Most women who are hoping to become a Mum soon are prepared for the fact that their diet is going to have to change quite a lot once they do become pregnant. What they often do not realise though is that by adopting a healthier diet while they are still trying for a baby can not only help them conceive more quickly but also help their chances of enjoying a happy healthy pregnancy.

Healthy Eating for Conception is Not Just for Mum

Foods and fertility are linked. That means that if you want to boost your chances of conceiving both you and your partner should change your diets in order to do so. Being at an optimal weight – not overweight or underweight – is an important fertility booster and following a healthy diet can help you both attain or maintain that weight but healthier foods also lay the foundation for a healthier baby – something that Dad’s health at conception has more to do with than many couples realise.

So What is a Healthy Diet for Conception?

A healthy diet for conception is basically a sensible diet, although there are a few extra guidelines that Mums need to follow especially. But a good variety of foods that are good for you is the real key. With that in mind you should try to include the following:

  • At least five servings of fruits and vegetables every day, even if those vegetables come from a tin because you worked late! To give you an idea of portion size one serving is equal, for example, to a medium sized orange or two spears of broccoli.
  • Don’t cut back to much on the starchy foods right now. Including pasta, rice, bread and cereal is important so if you have been following one of those “no carb” diets now is the time to reintroduce a few of them. For an added healthy boost opt for wholegrain products if you can.
  • At least two servings of a protein a day. This could be fish, lean red meat, chicken or pulses and beans. If you happen to be a vegetarian you should be consuming at least three servings though to ensure that you are really getting enough protein.
  • Two servings of fish a week. One of these servings should be an Omega 3 rich oily fish like salmon or tuna and the other should be a white fish like cod.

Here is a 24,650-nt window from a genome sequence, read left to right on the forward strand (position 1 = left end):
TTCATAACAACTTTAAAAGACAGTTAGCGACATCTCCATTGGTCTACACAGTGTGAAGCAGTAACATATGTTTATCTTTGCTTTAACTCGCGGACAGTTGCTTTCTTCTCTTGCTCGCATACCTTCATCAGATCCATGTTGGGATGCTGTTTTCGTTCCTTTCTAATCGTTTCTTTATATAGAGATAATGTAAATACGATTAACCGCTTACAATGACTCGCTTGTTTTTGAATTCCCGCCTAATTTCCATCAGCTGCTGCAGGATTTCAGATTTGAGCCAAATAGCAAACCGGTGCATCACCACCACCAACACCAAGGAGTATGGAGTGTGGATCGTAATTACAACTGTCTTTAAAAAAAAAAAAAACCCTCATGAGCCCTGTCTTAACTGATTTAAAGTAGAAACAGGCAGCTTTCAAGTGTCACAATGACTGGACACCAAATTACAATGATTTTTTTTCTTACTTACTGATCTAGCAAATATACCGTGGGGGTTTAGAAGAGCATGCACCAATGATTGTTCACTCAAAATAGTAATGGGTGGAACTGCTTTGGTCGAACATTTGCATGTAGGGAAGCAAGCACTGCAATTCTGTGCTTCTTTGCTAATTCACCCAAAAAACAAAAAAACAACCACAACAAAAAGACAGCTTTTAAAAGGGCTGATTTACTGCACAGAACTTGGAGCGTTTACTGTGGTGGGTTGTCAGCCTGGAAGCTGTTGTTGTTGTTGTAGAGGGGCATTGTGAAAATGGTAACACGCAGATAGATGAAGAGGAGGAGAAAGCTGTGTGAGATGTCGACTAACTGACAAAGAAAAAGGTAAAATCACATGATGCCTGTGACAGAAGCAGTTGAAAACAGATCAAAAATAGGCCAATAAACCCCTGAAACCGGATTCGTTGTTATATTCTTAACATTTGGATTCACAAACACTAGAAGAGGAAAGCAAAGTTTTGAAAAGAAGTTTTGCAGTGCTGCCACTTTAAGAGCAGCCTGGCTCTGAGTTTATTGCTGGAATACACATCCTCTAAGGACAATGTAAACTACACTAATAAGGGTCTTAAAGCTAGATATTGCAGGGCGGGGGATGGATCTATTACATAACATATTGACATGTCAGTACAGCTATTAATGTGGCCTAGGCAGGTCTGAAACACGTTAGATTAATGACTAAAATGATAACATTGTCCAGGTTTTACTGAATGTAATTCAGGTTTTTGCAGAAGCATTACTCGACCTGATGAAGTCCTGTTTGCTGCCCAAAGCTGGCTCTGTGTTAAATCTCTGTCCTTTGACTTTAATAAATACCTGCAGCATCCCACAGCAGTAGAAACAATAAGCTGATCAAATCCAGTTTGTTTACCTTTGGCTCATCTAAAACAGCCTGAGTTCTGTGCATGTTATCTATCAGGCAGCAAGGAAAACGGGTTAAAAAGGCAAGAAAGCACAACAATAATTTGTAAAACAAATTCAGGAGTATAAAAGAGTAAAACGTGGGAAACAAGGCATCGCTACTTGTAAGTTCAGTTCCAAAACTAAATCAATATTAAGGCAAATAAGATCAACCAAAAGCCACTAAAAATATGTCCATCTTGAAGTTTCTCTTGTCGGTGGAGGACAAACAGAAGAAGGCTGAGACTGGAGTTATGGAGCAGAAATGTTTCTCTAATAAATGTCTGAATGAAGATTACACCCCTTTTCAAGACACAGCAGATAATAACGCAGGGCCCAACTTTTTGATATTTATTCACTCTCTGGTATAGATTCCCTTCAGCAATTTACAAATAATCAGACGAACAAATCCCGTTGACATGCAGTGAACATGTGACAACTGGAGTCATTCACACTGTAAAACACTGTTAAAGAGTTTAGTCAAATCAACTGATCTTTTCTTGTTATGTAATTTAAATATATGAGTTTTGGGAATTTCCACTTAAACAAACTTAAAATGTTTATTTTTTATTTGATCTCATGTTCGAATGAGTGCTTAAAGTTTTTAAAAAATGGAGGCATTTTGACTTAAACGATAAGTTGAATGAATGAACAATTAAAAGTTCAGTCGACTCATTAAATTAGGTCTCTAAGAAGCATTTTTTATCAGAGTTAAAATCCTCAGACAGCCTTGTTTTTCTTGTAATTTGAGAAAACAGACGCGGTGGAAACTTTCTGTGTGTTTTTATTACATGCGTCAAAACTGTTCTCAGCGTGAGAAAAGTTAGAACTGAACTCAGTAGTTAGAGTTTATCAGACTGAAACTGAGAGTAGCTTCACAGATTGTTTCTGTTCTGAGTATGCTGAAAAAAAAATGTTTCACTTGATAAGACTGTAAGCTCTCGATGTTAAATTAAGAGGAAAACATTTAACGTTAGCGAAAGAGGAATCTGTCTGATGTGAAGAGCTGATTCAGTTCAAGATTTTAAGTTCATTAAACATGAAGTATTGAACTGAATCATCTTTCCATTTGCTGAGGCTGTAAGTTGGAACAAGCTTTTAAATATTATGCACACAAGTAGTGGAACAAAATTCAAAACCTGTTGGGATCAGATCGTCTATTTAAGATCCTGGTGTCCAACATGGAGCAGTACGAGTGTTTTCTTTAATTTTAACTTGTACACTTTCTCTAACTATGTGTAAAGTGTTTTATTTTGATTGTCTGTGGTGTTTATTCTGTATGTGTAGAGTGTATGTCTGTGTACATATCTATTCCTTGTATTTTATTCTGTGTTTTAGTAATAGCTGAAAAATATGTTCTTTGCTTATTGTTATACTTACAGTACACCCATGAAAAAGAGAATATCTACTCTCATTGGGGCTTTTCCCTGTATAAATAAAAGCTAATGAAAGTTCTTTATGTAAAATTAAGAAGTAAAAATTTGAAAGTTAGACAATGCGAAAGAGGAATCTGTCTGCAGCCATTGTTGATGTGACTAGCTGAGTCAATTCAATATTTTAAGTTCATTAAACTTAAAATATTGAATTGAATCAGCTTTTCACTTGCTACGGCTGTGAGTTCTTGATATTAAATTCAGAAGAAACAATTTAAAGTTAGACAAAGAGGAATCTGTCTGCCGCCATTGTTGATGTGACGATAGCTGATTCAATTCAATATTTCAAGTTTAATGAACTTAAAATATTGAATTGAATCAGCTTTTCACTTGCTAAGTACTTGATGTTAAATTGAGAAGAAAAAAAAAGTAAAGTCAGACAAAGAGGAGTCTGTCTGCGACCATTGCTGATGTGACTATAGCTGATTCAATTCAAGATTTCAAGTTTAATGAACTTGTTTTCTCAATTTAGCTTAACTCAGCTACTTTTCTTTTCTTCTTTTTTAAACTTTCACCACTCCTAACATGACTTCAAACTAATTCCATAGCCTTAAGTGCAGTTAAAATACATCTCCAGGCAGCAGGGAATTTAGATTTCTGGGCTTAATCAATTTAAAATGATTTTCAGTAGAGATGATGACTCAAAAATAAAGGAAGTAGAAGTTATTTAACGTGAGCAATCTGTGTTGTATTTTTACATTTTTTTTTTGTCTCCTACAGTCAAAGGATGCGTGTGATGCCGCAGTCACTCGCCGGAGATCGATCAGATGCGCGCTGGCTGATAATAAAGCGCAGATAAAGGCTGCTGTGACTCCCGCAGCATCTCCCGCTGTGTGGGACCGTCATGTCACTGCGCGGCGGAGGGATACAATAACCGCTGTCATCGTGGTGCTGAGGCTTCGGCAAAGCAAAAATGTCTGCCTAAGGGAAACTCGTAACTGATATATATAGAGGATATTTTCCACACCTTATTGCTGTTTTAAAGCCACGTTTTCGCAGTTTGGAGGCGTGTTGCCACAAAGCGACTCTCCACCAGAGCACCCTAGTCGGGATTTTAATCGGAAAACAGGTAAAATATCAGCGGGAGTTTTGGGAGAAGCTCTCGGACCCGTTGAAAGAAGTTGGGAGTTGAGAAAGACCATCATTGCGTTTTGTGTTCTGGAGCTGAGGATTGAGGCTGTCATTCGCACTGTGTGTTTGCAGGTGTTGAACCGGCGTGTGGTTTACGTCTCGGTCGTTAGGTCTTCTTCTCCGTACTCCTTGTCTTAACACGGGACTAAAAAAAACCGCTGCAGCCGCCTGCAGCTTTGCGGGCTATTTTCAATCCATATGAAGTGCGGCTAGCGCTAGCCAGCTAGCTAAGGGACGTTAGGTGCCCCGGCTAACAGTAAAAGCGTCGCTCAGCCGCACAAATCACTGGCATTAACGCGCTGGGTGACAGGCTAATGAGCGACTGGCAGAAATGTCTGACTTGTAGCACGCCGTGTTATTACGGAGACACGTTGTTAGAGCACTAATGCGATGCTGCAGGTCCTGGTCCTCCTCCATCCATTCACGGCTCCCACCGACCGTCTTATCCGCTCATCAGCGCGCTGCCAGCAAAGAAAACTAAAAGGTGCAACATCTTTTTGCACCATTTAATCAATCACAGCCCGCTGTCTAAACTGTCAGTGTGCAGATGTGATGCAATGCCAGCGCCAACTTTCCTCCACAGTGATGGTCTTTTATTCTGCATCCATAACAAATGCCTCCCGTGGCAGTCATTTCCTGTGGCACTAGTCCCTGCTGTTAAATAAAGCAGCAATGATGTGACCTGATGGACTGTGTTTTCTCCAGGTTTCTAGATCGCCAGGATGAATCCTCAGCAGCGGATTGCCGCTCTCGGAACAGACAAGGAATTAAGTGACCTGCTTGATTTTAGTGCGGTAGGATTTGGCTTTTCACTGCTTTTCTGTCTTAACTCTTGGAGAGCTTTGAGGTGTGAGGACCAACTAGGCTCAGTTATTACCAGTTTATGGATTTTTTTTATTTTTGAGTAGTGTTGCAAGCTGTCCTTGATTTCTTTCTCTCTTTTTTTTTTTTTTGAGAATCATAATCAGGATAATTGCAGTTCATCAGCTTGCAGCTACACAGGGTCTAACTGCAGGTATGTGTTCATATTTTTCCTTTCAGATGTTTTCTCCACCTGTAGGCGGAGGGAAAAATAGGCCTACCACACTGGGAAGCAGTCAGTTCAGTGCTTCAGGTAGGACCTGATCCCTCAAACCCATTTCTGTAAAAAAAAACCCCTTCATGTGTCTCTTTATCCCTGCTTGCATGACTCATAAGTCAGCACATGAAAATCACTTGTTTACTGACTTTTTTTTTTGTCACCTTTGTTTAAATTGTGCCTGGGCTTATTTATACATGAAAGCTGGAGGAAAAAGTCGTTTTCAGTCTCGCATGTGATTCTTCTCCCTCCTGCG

• Two to three servings of lower fat dairy food a day. One serving is equal to a pot of yogurt or a glass of milk – preferably low fat milk.

  • Iron rich foods like dark green leafy vegetables and lean red meat. Iron is very important for a healthy pregnancy and yet many ladies do not consume enough in their regular diet but by changing that before you conceive you can begin building up the iron stores you will need in the months to come.

You can still allow yourself an occasional treat once in a while – a piece of cake or a fast food burger – but as they tend to be high in sugar and fat and have very little in the way of nutritional value they should be a once or twice a week only indulgence at most.

What Foods Should You Avoid When Trying to Conceive?

Often women are advised to limit the number of times they eat oily fish over the course of a week (although at least once is recommended) This is not really because it is bad for you but because of concerns about how polluted many of these fish – especially salmon and swordfish – might be. However although there may be some PCBs in these fish the levels are not as high as it was once thought, so at least twice a week fish should still be on the menu if possible.

There are also concerns about how safe it is for those trying to conceive as well as ladies who are pregnant to eat soft cheeses. The worry is that they may contain listeria, a bacteria that can cause food poisoning. This applies to cheeses like brie or blue cheese though, not cottage cheese, and even those cheeses should be fine if they are cooked. Grilled brie on wholewheat toast is delicious and both ingredients contain lots of good stuff like calcium and iron.

What About Alcohol?

Once you are pregnant you will be facing a fairly tee total nine months of you want to help ensure a healthy pregnancy but while you are still trying to conceive the occasional glass of wine is still okay. The key word here is occasional though, no more than two units a week as heavier drinking while trying to get pregnant (by Mum or Dad) can seriously damage your fertility.

What about Caffeine?

There is no direct medical evidence that higher levels of caffeine affect your ability to conceive but it is recommended that pregnant women cut back their caffeine intake so now might be as good a time as any to start weaning yourself off if you have a big coffee or soda habit now.

The current guidelines suggest that women should try to limit their caffeine intake to 200mg a day, both while trying for a baby and when they do become pregnant. How much is 200mg though? Well, its equal to:

  • Two cups of coffee, instant or brewed
  • Four cups of black tea
  • Ten cups of green tea (so if you are fan you are in luck!)
  • Five cans of regular soda (although that would be way too much sugar!)
  • Four chocolate bars (see above though)

Changing your diet and adding healthier habits before you become pregnant will help you get ready for the months ahead so the sooner you start the better. And make sure Dad joins you too, for the sake of his health and to offer you some much needed moral support and a chat with your doctor might be a great help as well!